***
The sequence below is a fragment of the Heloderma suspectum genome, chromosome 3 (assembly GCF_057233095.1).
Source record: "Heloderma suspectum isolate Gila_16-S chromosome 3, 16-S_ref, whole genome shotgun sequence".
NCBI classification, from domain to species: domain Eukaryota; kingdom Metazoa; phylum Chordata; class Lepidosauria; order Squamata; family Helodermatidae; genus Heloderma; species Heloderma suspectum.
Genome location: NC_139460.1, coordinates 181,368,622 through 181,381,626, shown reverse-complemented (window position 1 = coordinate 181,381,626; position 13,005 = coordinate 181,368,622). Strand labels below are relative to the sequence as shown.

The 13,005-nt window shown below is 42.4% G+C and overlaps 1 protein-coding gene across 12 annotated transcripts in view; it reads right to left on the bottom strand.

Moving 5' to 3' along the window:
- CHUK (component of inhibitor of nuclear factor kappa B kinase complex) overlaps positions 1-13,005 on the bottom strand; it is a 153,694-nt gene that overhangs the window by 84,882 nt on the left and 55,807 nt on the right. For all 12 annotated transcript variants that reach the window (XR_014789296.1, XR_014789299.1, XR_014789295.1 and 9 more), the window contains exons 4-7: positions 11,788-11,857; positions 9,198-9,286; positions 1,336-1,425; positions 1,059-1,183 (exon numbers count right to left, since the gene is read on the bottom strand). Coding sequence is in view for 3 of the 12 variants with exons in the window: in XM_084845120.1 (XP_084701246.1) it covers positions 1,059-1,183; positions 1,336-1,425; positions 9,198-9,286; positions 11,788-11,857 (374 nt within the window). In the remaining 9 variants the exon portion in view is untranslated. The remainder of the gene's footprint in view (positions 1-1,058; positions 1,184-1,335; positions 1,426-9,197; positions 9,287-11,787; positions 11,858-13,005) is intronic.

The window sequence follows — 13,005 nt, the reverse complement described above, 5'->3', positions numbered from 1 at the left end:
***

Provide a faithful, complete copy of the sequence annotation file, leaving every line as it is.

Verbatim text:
The sequence below is a fragment of the Heloderma suspectum genome, chromosome 3 (assembly GCF_057233095.1).
Source record: "Heloderma suspectum isolate Gila_16-S chromosome 3, 16-S_ref, whole genome shotgun sequence".
NCBI classification, from domain to species: domain Eukaryota; kingdom Metazoa; phylum Chordata; class Lepidosauria; order Squamata; family Helodermatidae; genus Heloderma; species Heloderma suspectum.
Genome location: NC_139460.1, coordinates 181,368,622 through 181,381,626, shown reverse-complemented (window position 1 = coordinate 181,381,626; position 13,005 = coordinate 181,368,622). Strand labels below are relative to the sequence as shown.

The 13,005-nt window shown below is 42.4% G+C and overlaps 1 protein-coding gene across 12 annotated transcripts in view; it reads right to left on the bottom strand.

Moving 5' to 3' along the window:
- CHUK (component of inhibitor of nuclear factor kappa B kinase complex) overlaps positions 1-13,005 on the bottom strand; it is a 153,694-nt gene that overhangs the window by 84,882 nt on the left and 55,807 nt on the right. For all 12 annotated transcript variants that reach the window (XR_014789296.1, XR_014789299.1, XR_014789295.1 and 9 more), the window contains exons 4-7: positions 11,788-11,857; positions 9,198-9,286; positions 1,336-1,425; positions 1,059-1,183 (exon numbers count right to left, since the gene is read on the bottom strand). Coding sequence is in view for 3 of the 12 variants with exons in the window: in XM_084845120.1 (XP_084701246.1) it covers positions 1,059-1,183; positions 1,336-1,425; positions 9,198-9,286; positions 11,788-11,857 (374 nt within the window). In the remaining 9 variants the exon portion in view is untranslated. The remainder of the gene's footprint in view (positions 1-1,058; positions 1,184-1,335; positions 1,426-9,197; positions 9,287-11,787; positions 11,858-13,005) is intronic.

The window sequence follows — 13,005 nt, the reverse complement described above, 5'->3', positions numbered from 1 at the left end: